Would you agree?
David's latest book titled Real-Time Marketing and PR: How to Instantly Engage Your Market, Connect with Customers, and Create Products that Grow Your Business Now is due out in November 2010 and he has started to build conversation on the subject. [You can download the prologue and Chapter 1 of Real-Time Marketing here.]
After all, the best way to get attention for your brand is to connect with something happening in real-time as Wynn Las Vegas did in banning Paris Hilton after her arrest. Or Surfline.com which offers information on real-time surfing conditions around the world for 1.5 million users...
[By the way, real-time marketing has me thinking about other real-time based services such as RTLS - real time location solutions - for hospitals where what is happening in the moment has significant implications. Check out fellow Bathroom Blogfester Valerie Fritz' posts on Customer Experience in Hospitals: Why Bathrooms Matter! and Hospitals, RTLS and Bathrooms...]
According to David Meerman-Scott, "Real-time is a mindset." Companies that adopt a real-time mindset are poised to benefit. Take news organizations that have embraced real-time: TMZ, Politico, Huffington Post.
Few companies operate effectively in the present. They typically draw from the past and plan far into the future, leaving the now - i.e., real-time - completely ignored.
Real-time marketing offers significant value for:
Connecting with customers. E.g., hashtags provide access to the back channel on Twitter. Sit/Squat is not only a smartphone app, but it encourages crowd-sourcing.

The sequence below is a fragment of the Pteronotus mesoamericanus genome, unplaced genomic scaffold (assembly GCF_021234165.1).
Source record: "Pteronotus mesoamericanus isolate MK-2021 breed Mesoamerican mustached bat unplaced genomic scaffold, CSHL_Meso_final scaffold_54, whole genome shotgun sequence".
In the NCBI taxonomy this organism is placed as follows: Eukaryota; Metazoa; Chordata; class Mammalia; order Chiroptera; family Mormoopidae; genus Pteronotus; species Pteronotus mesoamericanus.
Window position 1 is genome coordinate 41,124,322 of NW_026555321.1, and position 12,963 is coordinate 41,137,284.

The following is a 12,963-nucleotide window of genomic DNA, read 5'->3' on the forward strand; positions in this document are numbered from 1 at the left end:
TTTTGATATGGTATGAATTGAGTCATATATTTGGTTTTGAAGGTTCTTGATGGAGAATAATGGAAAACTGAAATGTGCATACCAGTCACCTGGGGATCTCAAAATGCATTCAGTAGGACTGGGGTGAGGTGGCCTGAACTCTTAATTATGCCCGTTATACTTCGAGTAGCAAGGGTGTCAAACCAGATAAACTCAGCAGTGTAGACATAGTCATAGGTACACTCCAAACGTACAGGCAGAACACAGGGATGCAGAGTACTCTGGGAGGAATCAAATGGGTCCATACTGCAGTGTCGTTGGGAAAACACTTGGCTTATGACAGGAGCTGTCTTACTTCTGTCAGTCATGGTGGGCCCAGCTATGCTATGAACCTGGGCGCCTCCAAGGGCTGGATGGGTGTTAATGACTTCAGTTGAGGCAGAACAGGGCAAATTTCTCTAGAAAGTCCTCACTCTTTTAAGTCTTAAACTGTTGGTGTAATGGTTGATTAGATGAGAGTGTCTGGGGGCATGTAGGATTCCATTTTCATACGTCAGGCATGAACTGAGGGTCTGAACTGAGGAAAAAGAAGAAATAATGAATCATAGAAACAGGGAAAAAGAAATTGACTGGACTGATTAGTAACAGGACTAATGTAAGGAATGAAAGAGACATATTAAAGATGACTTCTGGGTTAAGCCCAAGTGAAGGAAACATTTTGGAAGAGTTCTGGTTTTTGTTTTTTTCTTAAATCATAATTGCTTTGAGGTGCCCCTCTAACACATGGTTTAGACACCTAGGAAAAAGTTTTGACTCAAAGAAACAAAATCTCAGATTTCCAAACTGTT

Creating products. E.g., the Dead sell concert CDs available as you leave the show. They even have an iPhone app [for 2009 concert season]. In the book business, eBooks allow authors to create content in real-time.
Listening to the Market. E.g., Paul Dunay at Avaya does so.
Tapping the Crowd. E.g., Kodak asked customers to help name a new waterproof videocamera.
Engaging the Media. E.g., working with the media when it is interested. Consider leaving comments on relevant WSJonline [or other] posts and pinging the reporter when you have relevant information to share so you are noticed.
Managing Crises. E.g., Drudge Report article on a $1.4m airforce hangar door. By responding in real-time, an Air Force Captain was able to upload a picture of the door in question and demonstrate why it cost so much, addressed concerns in a blogpost and turned the story into a non-event in an hour [see Clark Lane: DM Scott says "Lose Control of Your Marketing".]
Other real-time examples that David Meerman Scott brought up:
- The US Navy's $600 toilet seat where Ronald Reagan addressed head on objections to the 'toilet seat'
- CRAP your logo which allows anyone to crate a GAP logo fiasco -inspired logo.
Here are two examples I came across that bring to life Real-Time Marketing:
From Social Times, True Blood, Mad Men and 30 Rock - 10 Hilarious Sesame Street Videos on YouTube
and from Tonic, Twitter Me Elmo: "Sesame Street" Schools Social Media.
Does it get much better than this? Let me know.
Happy Bathroom Blogfest 2010!